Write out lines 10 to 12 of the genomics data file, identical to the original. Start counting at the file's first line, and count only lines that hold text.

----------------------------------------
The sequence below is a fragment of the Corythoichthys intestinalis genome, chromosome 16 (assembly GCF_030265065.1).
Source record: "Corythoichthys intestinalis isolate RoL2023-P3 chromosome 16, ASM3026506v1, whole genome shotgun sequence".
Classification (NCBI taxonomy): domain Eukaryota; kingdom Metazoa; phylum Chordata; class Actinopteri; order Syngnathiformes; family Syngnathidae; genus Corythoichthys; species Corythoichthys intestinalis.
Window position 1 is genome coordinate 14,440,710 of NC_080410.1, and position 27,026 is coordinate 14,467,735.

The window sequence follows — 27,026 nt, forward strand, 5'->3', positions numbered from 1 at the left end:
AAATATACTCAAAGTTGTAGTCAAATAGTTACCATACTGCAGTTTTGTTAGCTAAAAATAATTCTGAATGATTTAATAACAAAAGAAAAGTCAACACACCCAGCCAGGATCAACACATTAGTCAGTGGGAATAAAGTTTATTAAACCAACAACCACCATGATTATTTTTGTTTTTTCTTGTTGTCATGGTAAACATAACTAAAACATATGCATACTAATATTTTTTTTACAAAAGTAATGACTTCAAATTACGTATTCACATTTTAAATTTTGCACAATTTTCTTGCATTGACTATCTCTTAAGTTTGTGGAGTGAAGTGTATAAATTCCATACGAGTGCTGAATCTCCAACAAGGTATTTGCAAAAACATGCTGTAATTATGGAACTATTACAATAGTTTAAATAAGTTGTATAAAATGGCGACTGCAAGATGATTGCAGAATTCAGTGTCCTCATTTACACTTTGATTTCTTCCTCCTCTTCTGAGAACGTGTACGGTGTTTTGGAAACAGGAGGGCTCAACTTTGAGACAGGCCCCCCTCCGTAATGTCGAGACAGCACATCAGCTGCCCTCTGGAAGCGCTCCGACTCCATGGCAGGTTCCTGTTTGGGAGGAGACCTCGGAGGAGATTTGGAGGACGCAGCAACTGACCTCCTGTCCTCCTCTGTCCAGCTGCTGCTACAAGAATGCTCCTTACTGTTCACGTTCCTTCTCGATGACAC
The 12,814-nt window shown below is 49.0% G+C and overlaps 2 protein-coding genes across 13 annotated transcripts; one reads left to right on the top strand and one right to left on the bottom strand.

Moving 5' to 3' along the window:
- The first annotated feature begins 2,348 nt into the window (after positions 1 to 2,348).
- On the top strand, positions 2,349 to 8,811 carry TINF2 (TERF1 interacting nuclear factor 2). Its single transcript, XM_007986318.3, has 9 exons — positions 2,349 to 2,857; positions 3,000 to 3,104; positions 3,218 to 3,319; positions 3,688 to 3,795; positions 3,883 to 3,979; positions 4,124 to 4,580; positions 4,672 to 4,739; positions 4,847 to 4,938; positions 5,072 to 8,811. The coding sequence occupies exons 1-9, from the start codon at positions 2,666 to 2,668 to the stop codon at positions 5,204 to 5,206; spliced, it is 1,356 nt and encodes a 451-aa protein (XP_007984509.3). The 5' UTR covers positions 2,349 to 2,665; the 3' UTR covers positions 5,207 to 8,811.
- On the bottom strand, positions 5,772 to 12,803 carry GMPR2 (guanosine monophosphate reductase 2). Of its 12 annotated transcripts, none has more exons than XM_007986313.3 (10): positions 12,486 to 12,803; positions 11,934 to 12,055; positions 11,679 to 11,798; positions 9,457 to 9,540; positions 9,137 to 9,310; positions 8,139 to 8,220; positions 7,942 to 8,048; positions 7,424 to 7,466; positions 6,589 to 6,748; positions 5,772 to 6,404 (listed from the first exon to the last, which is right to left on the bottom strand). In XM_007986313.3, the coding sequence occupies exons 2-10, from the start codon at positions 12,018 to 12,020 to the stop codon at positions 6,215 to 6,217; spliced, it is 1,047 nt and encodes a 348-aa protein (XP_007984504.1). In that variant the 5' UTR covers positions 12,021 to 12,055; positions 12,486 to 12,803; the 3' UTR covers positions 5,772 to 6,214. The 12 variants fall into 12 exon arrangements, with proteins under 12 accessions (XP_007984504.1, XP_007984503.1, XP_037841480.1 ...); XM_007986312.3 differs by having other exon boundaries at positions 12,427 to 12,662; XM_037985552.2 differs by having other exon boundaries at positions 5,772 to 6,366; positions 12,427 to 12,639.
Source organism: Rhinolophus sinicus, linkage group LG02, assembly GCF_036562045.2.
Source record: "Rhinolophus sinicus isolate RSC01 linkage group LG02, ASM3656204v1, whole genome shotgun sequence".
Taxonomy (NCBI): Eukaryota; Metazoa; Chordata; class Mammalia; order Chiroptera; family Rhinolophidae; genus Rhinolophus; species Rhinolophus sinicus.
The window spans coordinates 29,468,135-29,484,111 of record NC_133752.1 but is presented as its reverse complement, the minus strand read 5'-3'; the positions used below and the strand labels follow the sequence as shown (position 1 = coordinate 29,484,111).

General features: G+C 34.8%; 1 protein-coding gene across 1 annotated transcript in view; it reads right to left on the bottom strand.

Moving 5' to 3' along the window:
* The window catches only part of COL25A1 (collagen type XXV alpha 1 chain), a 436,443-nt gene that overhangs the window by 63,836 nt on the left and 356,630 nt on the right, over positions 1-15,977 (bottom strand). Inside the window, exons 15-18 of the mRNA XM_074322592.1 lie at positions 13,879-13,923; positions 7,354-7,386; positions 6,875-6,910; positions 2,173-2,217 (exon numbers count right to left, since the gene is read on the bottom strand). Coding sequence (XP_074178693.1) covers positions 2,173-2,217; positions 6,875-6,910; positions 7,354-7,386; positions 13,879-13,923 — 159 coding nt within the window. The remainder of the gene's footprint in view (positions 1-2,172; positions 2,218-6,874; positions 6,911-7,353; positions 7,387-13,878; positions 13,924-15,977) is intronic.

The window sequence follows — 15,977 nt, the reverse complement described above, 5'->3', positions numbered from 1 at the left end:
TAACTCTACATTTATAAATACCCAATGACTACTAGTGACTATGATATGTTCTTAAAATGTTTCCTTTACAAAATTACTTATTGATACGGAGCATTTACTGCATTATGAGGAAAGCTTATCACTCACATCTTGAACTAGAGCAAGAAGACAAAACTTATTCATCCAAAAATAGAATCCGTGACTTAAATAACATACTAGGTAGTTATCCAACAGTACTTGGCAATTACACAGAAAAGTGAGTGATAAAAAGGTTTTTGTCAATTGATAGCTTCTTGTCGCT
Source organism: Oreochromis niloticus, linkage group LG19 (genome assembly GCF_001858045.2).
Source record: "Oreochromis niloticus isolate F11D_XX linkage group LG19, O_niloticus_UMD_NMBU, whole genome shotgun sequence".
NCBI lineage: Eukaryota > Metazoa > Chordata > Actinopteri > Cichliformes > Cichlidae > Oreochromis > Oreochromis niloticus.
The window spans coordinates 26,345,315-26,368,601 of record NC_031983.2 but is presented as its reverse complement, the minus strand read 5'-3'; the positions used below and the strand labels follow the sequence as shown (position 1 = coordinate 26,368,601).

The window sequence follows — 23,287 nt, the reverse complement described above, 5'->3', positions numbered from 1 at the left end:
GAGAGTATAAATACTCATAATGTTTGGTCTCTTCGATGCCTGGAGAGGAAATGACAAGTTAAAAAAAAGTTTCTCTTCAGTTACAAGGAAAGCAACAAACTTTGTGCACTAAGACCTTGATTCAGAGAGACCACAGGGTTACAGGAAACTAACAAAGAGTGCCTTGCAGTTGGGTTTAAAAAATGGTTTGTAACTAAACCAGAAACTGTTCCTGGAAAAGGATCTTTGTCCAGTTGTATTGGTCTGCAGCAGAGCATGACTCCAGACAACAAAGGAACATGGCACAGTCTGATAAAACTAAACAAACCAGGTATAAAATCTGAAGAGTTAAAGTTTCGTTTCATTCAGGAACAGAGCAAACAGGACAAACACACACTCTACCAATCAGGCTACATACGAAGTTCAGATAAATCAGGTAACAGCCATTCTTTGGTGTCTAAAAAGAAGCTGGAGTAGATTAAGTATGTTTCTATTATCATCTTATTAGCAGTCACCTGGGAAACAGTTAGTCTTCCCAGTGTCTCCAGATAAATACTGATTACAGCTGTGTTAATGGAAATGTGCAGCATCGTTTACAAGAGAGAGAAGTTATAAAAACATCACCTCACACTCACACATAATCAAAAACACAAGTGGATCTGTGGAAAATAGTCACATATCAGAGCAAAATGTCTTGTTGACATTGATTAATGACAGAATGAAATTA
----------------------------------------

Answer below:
- On the top strand, positions 2,349 to 8,811 carry TINF2 (TERF1 interacting nuclear factor 2). Its single transcript, XM_007986318.3, has 9 exons — positions 2,349 to 2,857; positions 3,000 to 3,104; positions 3,218 to 3,319; positions 3,688 to 3,795; positions 3,883 to 3,979; positions 4,124 to 4,580; positions 4,672 to 4,739; positions 4,847 to 4,938; positions 5,072 to 8,811. The coding sequence occupies exons 1-9, from the start codon at positions 2,666 to 2,668 to the stop codon at positions 5,204 to 5,206; spliced, it is 1,356 nt and encodes a 451-aa protein (XP_007984509.3). The 5' UTR covers positions 2,349 to 2,665; the 3' UTR covers positions 5,207 to 8,811.
- On the bottom strand, positions 5,772 to 12,803 carry GMPR2 (guanosine monophosphate reductase 2). Of its 12 annotated transcripts, none has more exons than XM_007986313.3 (10): positions 12,486 to 12,803; positions 11,934 to 12,055; positions 11,679 to 11,798; positions 9,457 to 9,540; positions 9,137 to 9,310; positions 8,139 to 8,220; positions 7,942 to 8,048; positions 7,424 to 7,466; positions 6,589 to 6,748; positions 5,772 to 6,404 (listed from the first exon to the last, which is right to left on the bottom strand). In XM_007986313.3, the coding sequence occupies exons 2-10, from the start codon at positions 12,018 to 12,020 to the stop codon at positions 6,215 to 6,217; spliced, it is 1,047 nt and encodes a 348-aa protein (XP_007984504.1). In that variant the 5' UTR covers positions 12,021 to 12,055; positions 12,486 to 12,803; the 3' UTR covers positions 5,772 to 6,214. The 12 variants fall into 12 exon arrangements, with proteins under 12 accessions (XP_007984504.1, XP_007984503.1, XP_037841480.1 ...); XM_007986312.3 differs by having other exon boundaries at positions 12,427 to 12,662; XM_037985552.2 differs by having other exon boundaries at positions 5,772 to 6,366; positions 12,427 to 12,639.
Source organism: Rhinolophus sinicus, linkage group LG02, assembly GCF_036562045.2.